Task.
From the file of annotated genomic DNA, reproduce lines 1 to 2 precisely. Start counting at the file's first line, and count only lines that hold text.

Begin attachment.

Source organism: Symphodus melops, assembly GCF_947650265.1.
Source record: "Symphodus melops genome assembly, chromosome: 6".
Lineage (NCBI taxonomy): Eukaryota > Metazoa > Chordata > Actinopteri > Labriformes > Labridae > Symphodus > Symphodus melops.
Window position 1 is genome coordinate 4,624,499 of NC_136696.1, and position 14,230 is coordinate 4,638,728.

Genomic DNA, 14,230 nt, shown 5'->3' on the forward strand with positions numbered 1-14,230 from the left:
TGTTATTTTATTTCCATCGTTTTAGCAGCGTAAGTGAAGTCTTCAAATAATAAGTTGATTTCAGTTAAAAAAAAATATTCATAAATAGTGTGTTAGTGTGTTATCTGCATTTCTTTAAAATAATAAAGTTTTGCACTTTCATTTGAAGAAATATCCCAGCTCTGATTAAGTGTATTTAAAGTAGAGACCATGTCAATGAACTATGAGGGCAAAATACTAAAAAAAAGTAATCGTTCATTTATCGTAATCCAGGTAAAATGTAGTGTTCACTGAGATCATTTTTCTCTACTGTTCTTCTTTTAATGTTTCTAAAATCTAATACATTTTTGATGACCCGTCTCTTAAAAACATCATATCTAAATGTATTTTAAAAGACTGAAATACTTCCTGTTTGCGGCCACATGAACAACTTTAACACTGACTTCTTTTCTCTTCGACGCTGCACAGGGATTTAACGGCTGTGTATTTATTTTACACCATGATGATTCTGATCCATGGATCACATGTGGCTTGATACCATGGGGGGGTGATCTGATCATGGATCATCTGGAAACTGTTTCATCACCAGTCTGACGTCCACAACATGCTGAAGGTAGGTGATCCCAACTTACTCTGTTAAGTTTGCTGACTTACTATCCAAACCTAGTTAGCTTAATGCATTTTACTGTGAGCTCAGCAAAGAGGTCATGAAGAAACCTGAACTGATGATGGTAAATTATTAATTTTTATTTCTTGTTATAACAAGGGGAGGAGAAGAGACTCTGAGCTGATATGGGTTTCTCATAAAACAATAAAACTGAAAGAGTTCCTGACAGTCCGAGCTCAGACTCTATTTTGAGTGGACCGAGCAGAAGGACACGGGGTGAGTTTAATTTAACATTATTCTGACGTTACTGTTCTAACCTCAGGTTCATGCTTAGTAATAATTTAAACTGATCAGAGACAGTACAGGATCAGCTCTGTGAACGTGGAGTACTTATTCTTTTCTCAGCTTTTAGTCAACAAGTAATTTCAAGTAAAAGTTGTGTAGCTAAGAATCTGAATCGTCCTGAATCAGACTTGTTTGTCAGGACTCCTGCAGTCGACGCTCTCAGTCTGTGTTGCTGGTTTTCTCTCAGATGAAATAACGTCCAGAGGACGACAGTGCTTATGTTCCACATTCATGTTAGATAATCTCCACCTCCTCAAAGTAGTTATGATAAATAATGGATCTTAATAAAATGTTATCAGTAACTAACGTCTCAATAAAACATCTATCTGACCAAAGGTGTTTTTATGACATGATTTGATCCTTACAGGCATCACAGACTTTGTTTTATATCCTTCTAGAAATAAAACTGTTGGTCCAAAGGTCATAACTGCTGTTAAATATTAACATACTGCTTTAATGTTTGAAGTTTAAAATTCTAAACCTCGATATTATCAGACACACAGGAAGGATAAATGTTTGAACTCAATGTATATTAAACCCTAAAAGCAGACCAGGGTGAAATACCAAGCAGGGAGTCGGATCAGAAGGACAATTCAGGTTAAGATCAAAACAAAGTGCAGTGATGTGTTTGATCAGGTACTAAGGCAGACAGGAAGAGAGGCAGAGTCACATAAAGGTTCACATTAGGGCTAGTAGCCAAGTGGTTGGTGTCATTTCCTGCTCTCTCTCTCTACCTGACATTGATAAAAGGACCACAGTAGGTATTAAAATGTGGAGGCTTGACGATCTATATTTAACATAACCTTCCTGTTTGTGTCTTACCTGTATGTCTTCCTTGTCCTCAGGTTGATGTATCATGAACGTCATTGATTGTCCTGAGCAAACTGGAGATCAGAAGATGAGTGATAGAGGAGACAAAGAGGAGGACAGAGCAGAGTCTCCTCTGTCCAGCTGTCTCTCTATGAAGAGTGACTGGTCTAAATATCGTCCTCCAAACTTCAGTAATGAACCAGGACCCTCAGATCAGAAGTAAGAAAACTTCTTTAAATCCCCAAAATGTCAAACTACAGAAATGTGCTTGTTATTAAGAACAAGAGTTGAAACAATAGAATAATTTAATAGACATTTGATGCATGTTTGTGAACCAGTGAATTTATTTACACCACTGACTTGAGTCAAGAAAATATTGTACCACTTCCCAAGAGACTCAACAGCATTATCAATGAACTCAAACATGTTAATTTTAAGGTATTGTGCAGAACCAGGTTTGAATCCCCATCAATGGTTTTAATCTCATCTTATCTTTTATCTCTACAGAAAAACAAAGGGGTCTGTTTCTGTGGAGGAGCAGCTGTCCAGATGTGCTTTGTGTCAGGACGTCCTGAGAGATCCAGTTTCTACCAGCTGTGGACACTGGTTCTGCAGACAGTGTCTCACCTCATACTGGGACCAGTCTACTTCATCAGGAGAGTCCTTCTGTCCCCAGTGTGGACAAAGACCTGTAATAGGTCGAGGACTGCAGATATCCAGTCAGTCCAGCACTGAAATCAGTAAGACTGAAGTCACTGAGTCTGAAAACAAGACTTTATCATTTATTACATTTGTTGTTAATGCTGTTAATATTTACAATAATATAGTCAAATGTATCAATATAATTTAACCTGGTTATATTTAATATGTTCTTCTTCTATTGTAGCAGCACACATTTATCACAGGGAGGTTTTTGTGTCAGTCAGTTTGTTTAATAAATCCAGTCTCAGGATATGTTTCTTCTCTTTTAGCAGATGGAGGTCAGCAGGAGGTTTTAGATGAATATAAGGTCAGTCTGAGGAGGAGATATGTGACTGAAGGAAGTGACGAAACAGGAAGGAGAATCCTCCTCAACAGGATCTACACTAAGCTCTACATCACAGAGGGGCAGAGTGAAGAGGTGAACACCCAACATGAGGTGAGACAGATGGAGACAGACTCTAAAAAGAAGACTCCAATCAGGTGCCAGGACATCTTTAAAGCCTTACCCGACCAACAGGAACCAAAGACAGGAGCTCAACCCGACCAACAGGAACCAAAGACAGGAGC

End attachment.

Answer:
Source organism: Symphodus melops, assembly GCF_947650265.1.
Source record: "Symphodus melops genome assembly, chromosome: 6".